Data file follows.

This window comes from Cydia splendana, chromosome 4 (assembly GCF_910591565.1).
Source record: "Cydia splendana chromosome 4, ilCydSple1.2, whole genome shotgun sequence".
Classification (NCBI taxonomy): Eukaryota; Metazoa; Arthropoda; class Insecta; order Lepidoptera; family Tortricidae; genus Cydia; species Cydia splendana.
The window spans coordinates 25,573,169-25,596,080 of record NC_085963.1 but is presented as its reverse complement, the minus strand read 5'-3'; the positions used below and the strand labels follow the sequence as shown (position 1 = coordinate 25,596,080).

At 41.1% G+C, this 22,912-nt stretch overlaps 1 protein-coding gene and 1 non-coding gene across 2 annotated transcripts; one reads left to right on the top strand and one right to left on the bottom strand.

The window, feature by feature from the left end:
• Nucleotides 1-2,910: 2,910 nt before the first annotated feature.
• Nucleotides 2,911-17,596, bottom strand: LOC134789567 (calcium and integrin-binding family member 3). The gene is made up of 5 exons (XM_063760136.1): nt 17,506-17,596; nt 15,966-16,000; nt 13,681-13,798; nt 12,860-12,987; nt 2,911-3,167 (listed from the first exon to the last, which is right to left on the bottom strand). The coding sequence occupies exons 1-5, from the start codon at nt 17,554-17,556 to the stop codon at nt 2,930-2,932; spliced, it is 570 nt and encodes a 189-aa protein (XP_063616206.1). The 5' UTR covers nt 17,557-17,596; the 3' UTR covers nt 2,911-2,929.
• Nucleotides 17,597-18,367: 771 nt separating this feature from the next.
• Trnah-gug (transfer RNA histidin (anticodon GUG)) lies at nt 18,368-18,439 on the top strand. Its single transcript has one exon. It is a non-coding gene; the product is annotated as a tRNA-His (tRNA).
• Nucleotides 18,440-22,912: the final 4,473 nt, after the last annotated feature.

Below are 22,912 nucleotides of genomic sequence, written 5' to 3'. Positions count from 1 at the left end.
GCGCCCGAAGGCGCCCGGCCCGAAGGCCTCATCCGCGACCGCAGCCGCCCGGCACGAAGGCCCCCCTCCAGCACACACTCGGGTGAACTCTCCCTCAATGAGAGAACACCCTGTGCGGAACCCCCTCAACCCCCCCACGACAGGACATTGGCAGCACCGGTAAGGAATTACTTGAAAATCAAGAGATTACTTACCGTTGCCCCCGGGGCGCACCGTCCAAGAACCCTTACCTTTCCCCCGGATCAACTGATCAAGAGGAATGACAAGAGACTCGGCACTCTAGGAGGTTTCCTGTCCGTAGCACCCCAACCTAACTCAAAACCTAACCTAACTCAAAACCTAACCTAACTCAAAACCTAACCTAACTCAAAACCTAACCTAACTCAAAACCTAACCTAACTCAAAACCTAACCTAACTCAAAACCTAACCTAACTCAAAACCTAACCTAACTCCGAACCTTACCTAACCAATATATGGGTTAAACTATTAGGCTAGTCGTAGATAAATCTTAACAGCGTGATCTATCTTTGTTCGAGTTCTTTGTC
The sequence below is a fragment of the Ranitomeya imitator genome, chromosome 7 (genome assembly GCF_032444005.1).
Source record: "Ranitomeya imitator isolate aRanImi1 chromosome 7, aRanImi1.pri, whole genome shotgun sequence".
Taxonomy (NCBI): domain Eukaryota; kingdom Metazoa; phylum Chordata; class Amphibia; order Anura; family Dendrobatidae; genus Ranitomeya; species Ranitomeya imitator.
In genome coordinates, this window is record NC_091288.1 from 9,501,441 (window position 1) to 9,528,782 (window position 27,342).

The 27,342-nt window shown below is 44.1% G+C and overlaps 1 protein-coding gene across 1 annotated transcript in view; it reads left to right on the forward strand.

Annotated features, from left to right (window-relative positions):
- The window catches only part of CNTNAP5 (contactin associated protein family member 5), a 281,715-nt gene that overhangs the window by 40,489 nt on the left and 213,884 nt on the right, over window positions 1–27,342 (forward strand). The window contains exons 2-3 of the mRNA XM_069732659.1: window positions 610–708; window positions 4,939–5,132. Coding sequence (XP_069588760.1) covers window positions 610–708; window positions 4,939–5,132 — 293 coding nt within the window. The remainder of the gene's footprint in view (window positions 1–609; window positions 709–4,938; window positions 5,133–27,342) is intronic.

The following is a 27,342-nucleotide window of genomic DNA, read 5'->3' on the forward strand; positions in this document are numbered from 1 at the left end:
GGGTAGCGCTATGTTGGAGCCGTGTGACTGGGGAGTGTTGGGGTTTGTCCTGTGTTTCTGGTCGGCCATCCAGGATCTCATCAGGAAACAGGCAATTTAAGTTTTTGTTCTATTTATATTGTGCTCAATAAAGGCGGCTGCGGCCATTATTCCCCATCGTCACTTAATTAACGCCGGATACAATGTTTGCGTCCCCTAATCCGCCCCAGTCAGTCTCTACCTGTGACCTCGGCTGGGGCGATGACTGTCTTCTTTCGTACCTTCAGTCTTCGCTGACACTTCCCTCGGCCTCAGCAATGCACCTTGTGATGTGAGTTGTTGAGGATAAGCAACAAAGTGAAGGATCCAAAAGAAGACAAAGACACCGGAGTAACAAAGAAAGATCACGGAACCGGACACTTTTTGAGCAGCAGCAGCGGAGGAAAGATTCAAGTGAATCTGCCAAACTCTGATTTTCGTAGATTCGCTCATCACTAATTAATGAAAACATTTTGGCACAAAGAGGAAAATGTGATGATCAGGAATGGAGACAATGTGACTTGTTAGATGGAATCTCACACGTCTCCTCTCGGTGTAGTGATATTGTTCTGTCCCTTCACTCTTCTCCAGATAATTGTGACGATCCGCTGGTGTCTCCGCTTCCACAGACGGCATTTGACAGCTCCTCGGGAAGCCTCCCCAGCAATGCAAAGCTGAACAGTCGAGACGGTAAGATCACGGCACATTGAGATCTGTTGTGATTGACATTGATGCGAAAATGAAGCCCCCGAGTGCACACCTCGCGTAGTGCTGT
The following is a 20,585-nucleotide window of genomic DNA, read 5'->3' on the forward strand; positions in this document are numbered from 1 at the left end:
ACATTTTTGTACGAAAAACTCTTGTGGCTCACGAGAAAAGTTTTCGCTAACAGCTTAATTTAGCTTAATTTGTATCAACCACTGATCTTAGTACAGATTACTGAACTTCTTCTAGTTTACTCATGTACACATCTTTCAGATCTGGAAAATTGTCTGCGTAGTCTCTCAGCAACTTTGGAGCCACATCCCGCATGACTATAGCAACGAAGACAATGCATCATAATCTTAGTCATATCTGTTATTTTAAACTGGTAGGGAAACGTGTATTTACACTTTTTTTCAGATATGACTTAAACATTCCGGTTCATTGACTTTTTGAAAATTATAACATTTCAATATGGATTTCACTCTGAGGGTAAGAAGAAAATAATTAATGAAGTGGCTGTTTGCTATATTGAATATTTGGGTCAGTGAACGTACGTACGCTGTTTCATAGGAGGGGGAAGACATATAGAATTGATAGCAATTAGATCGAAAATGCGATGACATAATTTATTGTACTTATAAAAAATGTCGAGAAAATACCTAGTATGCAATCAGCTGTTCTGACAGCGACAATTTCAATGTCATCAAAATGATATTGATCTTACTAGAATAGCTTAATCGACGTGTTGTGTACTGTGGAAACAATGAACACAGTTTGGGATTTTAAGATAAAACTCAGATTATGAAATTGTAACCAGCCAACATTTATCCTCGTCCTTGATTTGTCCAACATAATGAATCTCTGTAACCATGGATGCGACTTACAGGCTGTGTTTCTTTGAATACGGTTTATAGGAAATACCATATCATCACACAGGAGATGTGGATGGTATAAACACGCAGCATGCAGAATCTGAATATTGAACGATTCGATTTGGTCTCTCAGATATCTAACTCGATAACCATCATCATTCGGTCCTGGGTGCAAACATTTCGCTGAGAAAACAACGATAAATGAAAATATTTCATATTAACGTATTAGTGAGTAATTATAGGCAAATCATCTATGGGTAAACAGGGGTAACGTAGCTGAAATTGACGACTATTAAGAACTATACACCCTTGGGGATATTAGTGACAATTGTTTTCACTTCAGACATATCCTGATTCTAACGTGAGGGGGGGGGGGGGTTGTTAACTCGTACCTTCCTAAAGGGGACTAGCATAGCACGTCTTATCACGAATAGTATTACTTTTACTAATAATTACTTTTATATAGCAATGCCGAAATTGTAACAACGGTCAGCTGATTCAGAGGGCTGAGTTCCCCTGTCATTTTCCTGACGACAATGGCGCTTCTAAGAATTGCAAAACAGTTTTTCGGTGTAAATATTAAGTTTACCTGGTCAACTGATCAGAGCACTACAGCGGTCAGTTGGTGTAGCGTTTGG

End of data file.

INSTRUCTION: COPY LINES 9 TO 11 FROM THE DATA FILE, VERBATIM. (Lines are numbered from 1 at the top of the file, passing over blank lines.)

• Nucleotides 17,597-18,367: 771 nt separating this feature from the next.
• Trnah-gug (transfer RNA histidin (anticodon GUG)) lies at nt 18,368-18,439 on the top strand. Its single transcript has one exon. It is a non-coding gene; the product is annotated as a tRNA-His (tRNA).
• Nucleotides 18,440-22,912: the final 4,473 nt, after the last annotated feature.